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Ensuring UI Integrity Compliance

June 13, 2022 by Wayne Rottger

Ever since it was established during the Great Depression, the Unemployment Insurance (UI) program has been a key tool for government responses to economic distresses. However, despite being one of the country’s largest benefit programs, state unemployment offices struggle with fraud and billions of dollars are lost through improper payments.

In 2011, President Obama signed the Unemployment Insurance Integrity Act as part of the enactment of the Trade Adjustment Assistance Extension Act of 2011 (TAAEA). The purpose of the Act was to improve the integrity of the UI system by ensuring that only those individuals who are entitled to UI benefits receive them. It introduced new obligations and penalties for state agencies, claimants, and employers thus putting a significant emphasis on the importance of UI Integrity compliance.

UI Integrity Act

In the past, many employers, particularly those already paying UI taxes at the maximum rate, did not contest UI claims, did not respond, or provided minimal information, therefore allowing individuals who were not actually eligible for UI to receive benefits. The UI Integrity Act aims to restrict overpayments, facilitate accurate and informed state decision-making regarding eligibility for UI benefits and shift the responsibility for UI Integrity compliance to employers.

It requires employers and their agents to timely and adequately respond to a state UI agency’s request for information regarding the claimant, regardless of whether the employer believes the individual is entitled to benefits. It also prohibits states from relieving employers of charges to their unemployment tax account:

  • When a payment was made because the employer or an agent failed to respond timely or adequately to the request from the unemployment insurance division for information relating to the claim, and
  • If the employer or agent has established a pattern of failing to respond timely or adequately to such requests, even if it is later decided that the claimant is disqualified for benefits.

The Act also requires states to enhance penalties for individuals who submit fraudulent claims and to revise the timing of new hire reports.

If an employer or its agent establishes a pattern of failing to timely or adequately respond to a state agency’s requests for information regarding a claimant’s UI eligibility, the employer’s UI account is charged for the benefits even if the claimant is eventually disqualified. The charging will continue until the appeal decision is issued and the erroneous payments cease. Given that this may affect the employer’s experience rating and tax rate, it is critical that they ensure UI Integrity compliance.

New Efforts to Improve the Integrity of Federal Payments

Improper payments have been a years-long issue in the federal government and data released by the Office of Management and Budget estimates that between the fiscal year 2020 and fiscal year 2021, the governmentwide improper payment rate rose from 5.6% to 7.2%. This was mainly the increase of improper payments in the federal-state unemployment insurance programs, caused by the pandemic-induced recession.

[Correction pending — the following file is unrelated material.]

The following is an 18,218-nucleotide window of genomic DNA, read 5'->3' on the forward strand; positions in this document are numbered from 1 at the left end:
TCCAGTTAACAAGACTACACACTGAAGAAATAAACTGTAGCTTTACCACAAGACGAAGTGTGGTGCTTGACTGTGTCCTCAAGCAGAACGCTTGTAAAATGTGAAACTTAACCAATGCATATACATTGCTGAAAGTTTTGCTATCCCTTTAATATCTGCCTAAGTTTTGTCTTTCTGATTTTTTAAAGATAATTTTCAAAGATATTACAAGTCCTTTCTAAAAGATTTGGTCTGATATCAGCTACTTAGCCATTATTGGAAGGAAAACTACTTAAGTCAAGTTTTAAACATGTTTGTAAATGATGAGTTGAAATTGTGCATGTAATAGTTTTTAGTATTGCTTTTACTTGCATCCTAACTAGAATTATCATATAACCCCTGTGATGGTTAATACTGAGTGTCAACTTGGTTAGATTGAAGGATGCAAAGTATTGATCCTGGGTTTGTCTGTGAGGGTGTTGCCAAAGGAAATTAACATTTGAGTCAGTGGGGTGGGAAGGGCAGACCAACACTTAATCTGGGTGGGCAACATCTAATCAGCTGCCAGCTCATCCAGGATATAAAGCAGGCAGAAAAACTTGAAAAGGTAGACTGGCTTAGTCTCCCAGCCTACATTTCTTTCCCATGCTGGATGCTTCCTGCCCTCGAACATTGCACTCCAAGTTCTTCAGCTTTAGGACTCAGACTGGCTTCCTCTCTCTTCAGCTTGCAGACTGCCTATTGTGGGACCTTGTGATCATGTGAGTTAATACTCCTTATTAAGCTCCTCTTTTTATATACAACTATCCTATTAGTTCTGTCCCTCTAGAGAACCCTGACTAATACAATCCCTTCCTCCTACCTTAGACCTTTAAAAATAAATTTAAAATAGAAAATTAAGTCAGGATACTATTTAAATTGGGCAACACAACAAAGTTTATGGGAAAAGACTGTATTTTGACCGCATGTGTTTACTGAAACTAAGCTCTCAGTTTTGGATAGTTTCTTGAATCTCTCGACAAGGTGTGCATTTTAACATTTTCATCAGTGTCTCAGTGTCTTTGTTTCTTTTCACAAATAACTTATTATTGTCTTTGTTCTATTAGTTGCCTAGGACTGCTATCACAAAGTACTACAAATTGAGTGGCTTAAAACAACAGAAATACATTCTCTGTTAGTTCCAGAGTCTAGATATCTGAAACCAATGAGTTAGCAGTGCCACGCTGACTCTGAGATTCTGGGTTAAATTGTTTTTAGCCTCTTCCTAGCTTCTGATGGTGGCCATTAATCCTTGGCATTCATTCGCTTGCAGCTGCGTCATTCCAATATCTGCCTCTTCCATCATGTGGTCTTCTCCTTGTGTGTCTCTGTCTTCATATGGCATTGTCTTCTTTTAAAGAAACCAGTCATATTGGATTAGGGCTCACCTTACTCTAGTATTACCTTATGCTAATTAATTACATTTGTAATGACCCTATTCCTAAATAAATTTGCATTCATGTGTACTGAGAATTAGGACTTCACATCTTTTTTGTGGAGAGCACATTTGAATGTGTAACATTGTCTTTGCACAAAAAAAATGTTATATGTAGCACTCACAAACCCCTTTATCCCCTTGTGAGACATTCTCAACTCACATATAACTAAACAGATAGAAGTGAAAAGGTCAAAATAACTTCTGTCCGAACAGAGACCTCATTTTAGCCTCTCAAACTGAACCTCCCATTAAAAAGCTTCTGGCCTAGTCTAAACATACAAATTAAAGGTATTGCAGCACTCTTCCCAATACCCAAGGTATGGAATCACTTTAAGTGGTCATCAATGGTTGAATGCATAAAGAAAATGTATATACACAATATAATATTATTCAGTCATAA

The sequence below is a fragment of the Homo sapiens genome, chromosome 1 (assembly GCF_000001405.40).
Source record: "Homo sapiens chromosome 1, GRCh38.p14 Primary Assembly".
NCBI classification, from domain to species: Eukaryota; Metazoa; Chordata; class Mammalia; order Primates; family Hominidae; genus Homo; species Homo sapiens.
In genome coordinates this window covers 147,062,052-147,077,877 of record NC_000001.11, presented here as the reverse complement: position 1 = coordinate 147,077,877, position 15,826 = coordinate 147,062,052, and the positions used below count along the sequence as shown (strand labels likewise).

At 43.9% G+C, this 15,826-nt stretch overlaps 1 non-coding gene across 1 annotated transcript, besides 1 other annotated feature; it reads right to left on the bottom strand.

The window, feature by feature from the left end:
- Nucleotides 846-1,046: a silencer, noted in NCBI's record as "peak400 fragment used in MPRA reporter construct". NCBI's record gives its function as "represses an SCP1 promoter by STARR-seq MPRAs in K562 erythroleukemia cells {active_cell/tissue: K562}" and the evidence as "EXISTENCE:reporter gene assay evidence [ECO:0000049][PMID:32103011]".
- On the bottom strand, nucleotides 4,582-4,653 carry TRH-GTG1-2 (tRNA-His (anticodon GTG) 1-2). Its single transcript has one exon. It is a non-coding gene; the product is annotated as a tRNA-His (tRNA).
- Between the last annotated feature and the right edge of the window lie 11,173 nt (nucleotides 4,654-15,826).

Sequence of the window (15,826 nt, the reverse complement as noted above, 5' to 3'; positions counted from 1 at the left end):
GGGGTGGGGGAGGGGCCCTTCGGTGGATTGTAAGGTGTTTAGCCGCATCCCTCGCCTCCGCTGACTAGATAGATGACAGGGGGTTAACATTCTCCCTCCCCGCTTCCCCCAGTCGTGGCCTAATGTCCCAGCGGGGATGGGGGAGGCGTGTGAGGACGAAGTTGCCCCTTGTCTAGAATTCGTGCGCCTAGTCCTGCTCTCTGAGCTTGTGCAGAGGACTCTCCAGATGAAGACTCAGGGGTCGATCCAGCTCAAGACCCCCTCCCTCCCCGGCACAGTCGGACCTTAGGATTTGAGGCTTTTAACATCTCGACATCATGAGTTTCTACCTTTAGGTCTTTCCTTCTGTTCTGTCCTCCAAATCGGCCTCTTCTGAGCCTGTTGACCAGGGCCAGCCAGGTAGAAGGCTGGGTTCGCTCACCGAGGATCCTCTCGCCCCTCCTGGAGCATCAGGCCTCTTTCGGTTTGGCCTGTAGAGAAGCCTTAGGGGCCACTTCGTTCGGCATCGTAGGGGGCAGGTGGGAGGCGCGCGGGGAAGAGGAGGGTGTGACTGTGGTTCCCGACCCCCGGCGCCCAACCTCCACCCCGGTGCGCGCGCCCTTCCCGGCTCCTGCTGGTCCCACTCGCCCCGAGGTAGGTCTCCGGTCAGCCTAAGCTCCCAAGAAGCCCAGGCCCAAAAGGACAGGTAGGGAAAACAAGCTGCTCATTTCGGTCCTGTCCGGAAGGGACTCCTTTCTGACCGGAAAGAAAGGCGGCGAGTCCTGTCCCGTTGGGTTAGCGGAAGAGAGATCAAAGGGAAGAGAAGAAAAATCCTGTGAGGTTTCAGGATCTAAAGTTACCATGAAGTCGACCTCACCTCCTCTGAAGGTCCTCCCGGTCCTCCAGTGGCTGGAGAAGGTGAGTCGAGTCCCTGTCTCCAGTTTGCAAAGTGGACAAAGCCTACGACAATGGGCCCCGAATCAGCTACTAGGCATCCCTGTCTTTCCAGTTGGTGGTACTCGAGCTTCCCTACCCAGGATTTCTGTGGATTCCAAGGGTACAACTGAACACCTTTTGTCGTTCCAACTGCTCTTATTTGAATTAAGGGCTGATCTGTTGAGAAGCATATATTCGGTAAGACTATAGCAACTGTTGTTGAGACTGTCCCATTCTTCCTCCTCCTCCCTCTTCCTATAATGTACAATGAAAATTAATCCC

To address a record-high number of improper payments in federal spending, House lawmakers on the House Oversight and Reform Committee’s Subcommittee on Government Operations announced new legislation. It would create a program integrity office to oversee agencies’ efforts to track fraud, waste and abuse in their program spending and help agencies that are struggling with improper payments to make corrections. The legislation would also emphasize the use of high-quality data and the modernization of information technology to better scrutinize spending in high-risk federal programs.

Apart from this, the Biden administration is working to help states with their unemployment insurance systems and improve oversight. The American Rescue Plan Act authorized $2 billion for grants to help prevent identity theft and upgrade outdated technology systems, and there is a new data-sharing agreement among states and the Labor Department’s Inspector General.

Ensuring UI Integrity Compliance

UI Integrity Act was designed to reduce overpayments and incentivize employers to participate in the process of improving the UI system. In light of a recent increase in improper payments, employers should pay attention to UI Integrity compliance and ensure responding in a timely and accurate manner to information requests by state UI agencies.

To do this effectively, they should be informed about UI Integrity compliance requirements in each state in which they operate and make sure to maintain proper documentation as the best defense against unwarranted unemployment insurance claims. Furthermore, employers’ first protest or response is usually their best opportunity to win. Therefore, they need to make sure to include all available evidence to support the protest.

Not responding to requests for information from state agencies or hearing officials is not an option for employers who aim to ensure UI Integrity compliance. Another proactive approach that simplifies unemployment claims management, minimizes risks and reduces administrative burden is an unemployment cost management solution. This provides employers not only with expertise and knowledge of the unemployment system but also with comprehensive administration of the entire process resulting in saving valuable time and preventing unemployment costs.